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7 jobs that might be a perfect second act for Alex Rodriguez if he retires in 2017

Start marking the days on your calendars, folks, because the Alex Rodriguez farewell tour has an official timetable now that he's reportedly, maybe, announced his intention to retire following the 2017 season.
To help A-Rod transition to a life after baseball, we took a hard look at some of the other skills he's demonstrated in recent months that might help him decide how to spend his retirement. And while playing 36 holes a day in some tropical location sounds grand, we're thinking his time might be better spent diving into a new profession with his second act. Here are seven jobs that will be perfect for A-Rod once he officially calls it quits two seasons from now:
After the Yankees were eliminated from the 2015 postseason by the Astros in the AL Wild Card Game, Rodriguez signed on to join the FOX broadcast team covering the World Series and was rather impressive in the studio. A-Rod later said that while he always respected broadcast journalists, the experience gave him a newfound appreciation for the folks who are particularly great at the craft.

If he hangs 'em up after the 2017 season, you can bet that the broadcast networks are gonna be linin' up around the block to get the man on a set and behind a microphone.
At some point in most of our lives, we all realize that we don't have a future in getting paid to pose shirtless in front of mirrors. That day never came for Rodriguez because the man's got talent.
You can't teach that at a modeling combine, folks. That's as raw as raw talent gets. Without baseball in the way, A-Rod might be able to fill a whole coffee table book (or at least a few pages of a viral Tumblr) just by looking at his own reflection while someone captures the moment and adds a fancy filter.
If there's a major sporting event to be witnessed -- and it doesn't conflict with a Yankees game -- A-Rod is watching. He's not just a student of the game, he's a student of all games. Which is why he was rocking Cardinal red on the Stanford sideline when Notre Dame played in Palo Alto last season.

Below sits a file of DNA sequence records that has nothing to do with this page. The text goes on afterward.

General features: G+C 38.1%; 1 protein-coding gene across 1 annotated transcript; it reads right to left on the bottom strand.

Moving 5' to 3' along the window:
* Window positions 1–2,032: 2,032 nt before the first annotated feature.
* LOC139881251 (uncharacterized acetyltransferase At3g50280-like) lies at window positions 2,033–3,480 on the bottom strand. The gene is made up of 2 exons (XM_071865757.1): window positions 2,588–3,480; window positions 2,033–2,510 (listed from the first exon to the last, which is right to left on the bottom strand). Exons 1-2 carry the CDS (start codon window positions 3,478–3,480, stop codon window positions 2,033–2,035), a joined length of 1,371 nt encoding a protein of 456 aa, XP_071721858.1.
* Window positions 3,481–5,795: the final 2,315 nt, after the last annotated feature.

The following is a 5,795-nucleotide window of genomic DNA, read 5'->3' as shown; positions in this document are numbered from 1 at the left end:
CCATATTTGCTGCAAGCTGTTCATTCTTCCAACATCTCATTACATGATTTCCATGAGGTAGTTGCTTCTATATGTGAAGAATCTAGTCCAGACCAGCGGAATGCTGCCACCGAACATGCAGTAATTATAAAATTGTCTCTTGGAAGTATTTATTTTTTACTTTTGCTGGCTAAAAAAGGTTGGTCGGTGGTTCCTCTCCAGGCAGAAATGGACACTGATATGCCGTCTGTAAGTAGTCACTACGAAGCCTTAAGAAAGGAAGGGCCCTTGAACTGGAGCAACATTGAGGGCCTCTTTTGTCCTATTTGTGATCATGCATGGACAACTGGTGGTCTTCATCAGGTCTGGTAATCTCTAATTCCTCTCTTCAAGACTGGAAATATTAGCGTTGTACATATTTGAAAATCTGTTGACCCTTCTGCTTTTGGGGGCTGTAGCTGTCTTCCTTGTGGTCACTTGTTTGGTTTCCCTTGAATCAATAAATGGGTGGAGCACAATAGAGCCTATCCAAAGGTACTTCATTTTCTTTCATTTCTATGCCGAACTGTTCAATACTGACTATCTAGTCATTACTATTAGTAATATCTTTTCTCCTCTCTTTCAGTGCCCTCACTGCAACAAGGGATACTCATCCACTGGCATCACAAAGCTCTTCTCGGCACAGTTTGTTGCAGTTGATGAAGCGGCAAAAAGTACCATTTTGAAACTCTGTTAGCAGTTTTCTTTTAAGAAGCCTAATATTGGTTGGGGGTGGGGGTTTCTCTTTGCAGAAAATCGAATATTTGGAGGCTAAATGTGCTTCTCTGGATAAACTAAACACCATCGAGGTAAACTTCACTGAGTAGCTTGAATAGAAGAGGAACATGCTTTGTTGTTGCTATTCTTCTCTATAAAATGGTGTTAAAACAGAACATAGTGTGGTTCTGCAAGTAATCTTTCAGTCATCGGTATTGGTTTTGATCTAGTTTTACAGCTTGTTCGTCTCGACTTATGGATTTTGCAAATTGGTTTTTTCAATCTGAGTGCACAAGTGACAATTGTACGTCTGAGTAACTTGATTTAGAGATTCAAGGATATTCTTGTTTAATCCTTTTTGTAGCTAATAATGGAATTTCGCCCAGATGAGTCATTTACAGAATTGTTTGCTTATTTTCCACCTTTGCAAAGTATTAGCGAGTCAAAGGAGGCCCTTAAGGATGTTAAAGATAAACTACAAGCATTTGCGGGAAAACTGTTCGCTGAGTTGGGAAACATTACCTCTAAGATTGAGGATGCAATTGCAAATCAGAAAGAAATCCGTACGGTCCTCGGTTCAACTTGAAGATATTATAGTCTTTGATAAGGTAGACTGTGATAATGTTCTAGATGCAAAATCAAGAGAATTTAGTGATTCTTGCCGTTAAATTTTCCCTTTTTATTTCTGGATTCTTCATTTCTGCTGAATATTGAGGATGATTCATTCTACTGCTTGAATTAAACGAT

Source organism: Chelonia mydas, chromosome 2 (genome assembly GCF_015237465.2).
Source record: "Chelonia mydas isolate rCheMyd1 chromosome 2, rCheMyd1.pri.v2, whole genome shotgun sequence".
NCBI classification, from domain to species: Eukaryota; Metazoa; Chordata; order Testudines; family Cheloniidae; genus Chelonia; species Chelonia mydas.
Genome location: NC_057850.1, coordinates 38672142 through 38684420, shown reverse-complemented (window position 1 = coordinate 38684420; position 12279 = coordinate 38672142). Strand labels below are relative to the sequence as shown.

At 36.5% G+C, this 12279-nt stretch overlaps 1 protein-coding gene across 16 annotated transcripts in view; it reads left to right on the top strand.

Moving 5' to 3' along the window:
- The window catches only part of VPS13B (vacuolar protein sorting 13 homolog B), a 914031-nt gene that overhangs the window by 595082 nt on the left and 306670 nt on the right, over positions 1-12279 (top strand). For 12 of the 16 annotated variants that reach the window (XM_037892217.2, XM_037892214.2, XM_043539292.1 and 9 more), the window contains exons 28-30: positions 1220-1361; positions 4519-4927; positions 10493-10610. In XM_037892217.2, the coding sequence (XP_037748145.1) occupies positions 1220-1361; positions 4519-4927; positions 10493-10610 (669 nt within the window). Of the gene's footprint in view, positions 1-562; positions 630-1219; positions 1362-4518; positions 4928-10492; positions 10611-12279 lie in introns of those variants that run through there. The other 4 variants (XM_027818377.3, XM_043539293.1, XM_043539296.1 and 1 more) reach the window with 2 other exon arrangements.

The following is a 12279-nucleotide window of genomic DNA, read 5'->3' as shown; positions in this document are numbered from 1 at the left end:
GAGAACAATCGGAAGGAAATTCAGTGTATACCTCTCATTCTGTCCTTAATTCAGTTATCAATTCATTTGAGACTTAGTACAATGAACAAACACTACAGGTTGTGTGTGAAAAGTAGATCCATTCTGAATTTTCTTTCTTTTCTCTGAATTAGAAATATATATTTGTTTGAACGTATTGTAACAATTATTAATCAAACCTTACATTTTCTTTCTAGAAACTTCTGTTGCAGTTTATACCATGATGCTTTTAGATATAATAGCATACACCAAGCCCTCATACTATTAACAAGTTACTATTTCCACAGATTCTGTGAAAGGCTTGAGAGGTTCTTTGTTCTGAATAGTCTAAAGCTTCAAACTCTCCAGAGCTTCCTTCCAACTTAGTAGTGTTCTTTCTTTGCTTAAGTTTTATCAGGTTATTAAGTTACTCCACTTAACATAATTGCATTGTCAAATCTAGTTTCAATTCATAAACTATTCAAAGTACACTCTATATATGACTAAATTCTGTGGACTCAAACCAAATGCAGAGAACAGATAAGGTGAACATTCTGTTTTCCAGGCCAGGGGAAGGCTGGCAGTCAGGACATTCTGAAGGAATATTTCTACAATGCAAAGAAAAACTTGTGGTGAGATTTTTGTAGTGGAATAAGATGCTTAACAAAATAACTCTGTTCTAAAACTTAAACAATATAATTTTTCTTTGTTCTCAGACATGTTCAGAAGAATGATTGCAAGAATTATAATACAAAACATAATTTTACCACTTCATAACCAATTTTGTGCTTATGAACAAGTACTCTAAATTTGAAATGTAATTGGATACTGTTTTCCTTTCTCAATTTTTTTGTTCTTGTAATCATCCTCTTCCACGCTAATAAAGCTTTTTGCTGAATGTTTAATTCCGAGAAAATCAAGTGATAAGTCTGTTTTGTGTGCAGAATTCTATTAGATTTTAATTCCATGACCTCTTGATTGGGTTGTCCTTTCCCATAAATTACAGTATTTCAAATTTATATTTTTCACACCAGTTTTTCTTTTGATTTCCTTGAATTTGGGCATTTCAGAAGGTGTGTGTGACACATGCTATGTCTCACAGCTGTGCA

With that kind of access, A-Rod's already half-way there. All he's got to do is find himself a mic and swap out the embroidered patch on the breast of his sponsored fleece and he's good to go. The man should already be practicing his, "Back to you, Chris and Kirk."
Speaking of A-Rod and Stanford, while Rodriguez was in Palo Alto to catch that Notre Dame game, the Graduate School of Business was trying to recruit the 14-time All-Star as a guest lecturer.

And if he's that highly sought after by such an esteemed university, who's to say he couldn't enjoy a nice second act as an adjuct professor somewhere teaching courses like Baseball Economics or Sports Marketing?
Obviously he'd need to fill his wardrobe with elbow-patched sport coats, but we trust that he'd be able to pull it off.
Anyone who's ever tried explaining FIP or ERA+ to their grandparents can attest to the fact that baseball is a language in and of itself. And if baseball is a language, A-Rod is whatever's five steps beyond fluent. When the Yankees acquired shortstop Didi Gregorius as the heir apparent following Derek Jeter's retirement, Ken Rosenthal asked A-Rod what he thought of his new teammate:
"He has a rare combination of speed and explosiveness. But what you don't see is an incredibly strong arm that is so accurate. That combination is lethal.

What you see in a lot of young players are 6 or 7 arms, but then their accuracy is 3 or 4. Which is normal, par for the course. As they get older, they go from a 7-1/2 arm to about a 5-1/2 or 6-1/2 and their accuracy goes to about 6. But when you have that combination at 25 years old of crazy range, 7-plus arm, 7-plus accuracy ... even Ozzie [Smith], he had 7 accuracy but he didn't have 7 arm strength."
It's like that quote came straight out of a "Trouble With the Curve" rewrite. The truth here is that regardless of what A-Rod chooses to do with retirement, this is definitive proof that he'll always be, at any time, within shouting distance of a ballfield.
Question: Did you know that professional video gaming is a burgeoning industry called "E-sports"?
Follow-up question: Did you know that Rodriguez co-owns an E-sports team with Shaquille O'Neal?

That's right, with all their forces combined, A-Rod and Shaq are trying to be the George Steinbrenner of video games. If he's able to devote 100 percent of his energy toward honing his craft, expect him to grow a "League of Legends" dynasty or perennial "Rocket League" champions.
A-Rod's spent nearly all of his adult life in an MLB dugout. He can hit, he can field, he had some serious baserunning skills once upon a time. He speaks the language, he talks the talk and walks the walk. He won a World Series with the 2009 Yankees and played on 12 postseason teams. There's no reason to think that A-Rod couldn't successfully shepherd a clubhouse full of MLB players to the postseason and beyond.
Plus, just think about how much fun it would be to see A-Rod kick dirt on a plate after a strike-three call, or to see him throw first base into right field while arguing an out call in the middle of an August losing streak. Hey, we can dream, right?